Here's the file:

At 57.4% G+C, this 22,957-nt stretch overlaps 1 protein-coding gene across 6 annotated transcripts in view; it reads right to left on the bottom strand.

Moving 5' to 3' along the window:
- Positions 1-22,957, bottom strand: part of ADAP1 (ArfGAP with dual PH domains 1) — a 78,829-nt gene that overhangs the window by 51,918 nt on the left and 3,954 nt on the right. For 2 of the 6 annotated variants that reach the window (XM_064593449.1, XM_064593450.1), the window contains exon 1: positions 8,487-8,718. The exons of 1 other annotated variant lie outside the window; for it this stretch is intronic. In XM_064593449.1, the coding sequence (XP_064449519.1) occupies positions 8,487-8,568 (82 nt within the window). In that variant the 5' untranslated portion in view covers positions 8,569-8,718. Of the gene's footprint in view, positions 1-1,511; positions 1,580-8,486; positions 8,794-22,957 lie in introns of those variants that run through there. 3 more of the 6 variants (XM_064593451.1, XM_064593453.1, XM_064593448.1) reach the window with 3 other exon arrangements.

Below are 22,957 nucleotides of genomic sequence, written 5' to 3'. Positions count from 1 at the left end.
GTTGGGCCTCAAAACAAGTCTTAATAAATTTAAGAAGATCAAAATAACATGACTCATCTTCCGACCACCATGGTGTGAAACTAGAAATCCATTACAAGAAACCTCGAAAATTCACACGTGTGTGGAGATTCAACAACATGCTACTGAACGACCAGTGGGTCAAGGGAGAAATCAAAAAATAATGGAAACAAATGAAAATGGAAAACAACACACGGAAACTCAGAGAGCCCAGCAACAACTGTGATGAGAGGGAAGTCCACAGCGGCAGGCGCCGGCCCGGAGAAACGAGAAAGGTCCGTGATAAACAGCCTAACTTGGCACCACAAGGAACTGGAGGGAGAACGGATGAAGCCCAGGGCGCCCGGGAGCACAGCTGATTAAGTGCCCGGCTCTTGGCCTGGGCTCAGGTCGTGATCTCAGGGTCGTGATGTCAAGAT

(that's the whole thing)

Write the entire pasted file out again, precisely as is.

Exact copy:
At 57.4% G+C, this 22,957-nt stretch overlaps 1 protein-coding gene across 6 annotated transcripts in view; it reads right to left on the bottom strand.

Moving 5' to 3' along the window:
- Positions 1-22,957, bottom strand: part of ADAP1 (ArfGAP with dual PH domains 1) — a 78,829-nt gene that overhangs the window by 51,918 nt on the left and 3,954 nt on the right. For 2 of the 6 annotated variants that reach the window (XM_064593449.1, XM_064593450.1), the window contains exon 1: positions 8,487-8,718. The exons of 1 other annotated variant lie outside the window; for it this stretch is intronic. In XM_064593449.1, the coding sequence (XP_064449519.1) occupies positions 8,487-8,568 (82 nt within the window). In that variant the 5' untranslated portion in view covers positions 8,569-8,718. Of the gene's footprint in view, positions 1-1,511; positions 1,580-8,486; positions 8,794-22,957 lie in introns of those variants that run through there. 3 more of the 6 variants (XM_064593451.1, XM_064593453.1, XM_064593448.1) reach the window with 3 other exon arrangements.

Below are 22,957 nucleotides of genomic sequence, written 5' to 3'. Positions count from 1 at the left end.
GTTGGGCCTCAAAACAAGTCTTAATAAATTTAAGAAGATCAAAATAACATGACTCATCTTCCGACCACCATGGTGTGAAACTAGAAATCCATTACAAGAAACCTCGAAAATTCACACGTGTGTGGAGATTCAACAACATGCTACTGAACGACCAGTGGGTCAAGGGAGAAATCAAAAAATAATGGAAACAAATGAAAATGGAAAACAACACACGGAAACTCAGAGAGCCCAGCAACAACTGTGATGAGAGGGAAGTCCACAGCGGCAGGCGCCGGCCCGGAGAAACGAGAAAGGTCCGTGATAAACAGCCTAACTTGGCACCACAAGGAACTGGAGGGAGAACGGATGAAGCCCAGGGCGCCCGGGAGCACAGCTGATTAAGTGCCCGGCTCTTGGCCTGGGCTCAGGTCGTGATCTCAGGGTCGTGATGTCAAGAT